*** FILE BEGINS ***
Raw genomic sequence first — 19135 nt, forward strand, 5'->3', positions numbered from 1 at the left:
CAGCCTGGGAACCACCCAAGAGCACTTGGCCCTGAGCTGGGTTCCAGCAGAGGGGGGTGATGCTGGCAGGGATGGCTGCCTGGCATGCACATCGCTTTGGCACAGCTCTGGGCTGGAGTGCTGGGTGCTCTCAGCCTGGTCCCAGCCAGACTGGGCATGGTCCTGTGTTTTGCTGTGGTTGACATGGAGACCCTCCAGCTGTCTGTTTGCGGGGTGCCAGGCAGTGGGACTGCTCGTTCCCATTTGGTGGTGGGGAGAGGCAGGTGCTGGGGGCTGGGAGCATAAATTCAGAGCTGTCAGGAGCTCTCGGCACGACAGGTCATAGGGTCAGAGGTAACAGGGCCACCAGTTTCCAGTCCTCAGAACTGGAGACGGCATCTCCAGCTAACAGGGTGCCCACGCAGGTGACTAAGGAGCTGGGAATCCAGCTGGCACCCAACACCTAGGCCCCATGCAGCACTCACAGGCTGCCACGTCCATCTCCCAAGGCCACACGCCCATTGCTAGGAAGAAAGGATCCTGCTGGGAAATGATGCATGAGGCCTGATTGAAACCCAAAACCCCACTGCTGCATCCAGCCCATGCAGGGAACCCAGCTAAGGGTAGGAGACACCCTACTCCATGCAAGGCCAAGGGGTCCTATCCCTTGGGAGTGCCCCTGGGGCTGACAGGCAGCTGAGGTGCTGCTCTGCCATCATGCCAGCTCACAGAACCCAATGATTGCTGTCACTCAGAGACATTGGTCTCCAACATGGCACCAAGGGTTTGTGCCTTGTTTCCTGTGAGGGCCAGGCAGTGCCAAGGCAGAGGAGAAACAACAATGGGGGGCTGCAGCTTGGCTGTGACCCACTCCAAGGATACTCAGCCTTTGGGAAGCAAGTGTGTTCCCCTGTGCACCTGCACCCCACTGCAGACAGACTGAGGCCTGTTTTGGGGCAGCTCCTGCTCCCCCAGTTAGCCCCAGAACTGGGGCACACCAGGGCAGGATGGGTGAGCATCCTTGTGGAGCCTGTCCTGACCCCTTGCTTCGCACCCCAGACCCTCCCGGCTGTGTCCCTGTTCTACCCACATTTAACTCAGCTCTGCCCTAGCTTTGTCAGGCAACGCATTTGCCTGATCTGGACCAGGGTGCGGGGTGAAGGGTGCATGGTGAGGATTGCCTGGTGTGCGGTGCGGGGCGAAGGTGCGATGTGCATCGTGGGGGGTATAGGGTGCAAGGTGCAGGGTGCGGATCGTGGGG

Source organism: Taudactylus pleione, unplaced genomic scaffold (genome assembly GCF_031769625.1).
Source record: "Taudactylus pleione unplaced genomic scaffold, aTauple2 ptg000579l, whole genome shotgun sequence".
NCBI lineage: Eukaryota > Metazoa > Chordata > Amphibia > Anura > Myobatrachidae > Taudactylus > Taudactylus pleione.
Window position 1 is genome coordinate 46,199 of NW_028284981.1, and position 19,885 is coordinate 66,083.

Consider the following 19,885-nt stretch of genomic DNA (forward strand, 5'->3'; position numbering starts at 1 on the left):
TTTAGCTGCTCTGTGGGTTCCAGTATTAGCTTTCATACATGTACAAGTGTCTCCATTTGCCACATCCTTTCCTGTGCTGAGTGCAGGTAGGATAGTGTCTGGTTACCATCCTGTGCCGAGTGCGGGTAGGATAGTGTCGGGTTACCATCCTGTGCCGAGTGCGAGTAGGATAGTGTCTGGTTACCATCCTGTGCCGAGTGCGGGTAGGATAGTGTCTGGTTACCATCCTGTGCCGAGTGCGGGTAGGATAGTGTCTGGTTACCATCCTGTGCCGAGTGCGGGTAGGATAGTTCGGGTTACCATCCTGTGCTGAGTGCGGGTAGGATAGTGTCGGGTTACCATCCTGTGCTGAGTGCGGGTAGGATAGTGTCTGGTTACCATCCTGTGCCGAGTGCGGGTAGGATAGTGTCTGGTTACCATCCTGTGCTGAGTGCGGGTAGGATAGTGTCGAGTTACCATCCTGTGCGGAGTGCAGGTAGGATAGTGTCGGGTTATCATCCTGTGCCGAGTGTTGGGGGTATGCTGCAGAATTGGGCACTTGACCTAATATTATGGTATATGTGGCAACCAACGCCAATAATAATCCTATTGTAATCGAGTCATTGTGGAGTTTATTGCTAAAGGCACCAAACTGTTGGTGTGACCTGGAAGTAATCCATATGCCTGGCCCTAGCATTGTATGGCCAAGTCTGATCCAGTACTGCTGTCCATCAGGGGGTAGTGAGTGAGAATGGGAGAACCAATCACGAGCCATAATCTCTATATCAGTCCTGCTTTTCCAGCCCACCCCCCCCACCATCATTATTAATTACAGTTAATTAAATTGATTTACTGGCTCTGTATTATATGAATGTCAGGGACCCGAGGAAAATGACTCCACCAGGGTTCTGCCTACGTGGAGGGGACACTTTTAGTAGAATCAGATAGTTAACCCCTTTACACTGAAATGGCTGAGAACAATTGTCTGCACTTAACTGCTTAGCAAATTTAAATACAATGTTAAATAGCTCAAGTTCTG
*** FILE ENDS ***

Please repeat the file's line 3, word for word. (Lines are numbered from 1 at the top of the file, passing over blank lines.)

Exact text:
Source organism: Taudactylus pleione, unplaced genomic scaffold (genome assembly GCF_031769625.1).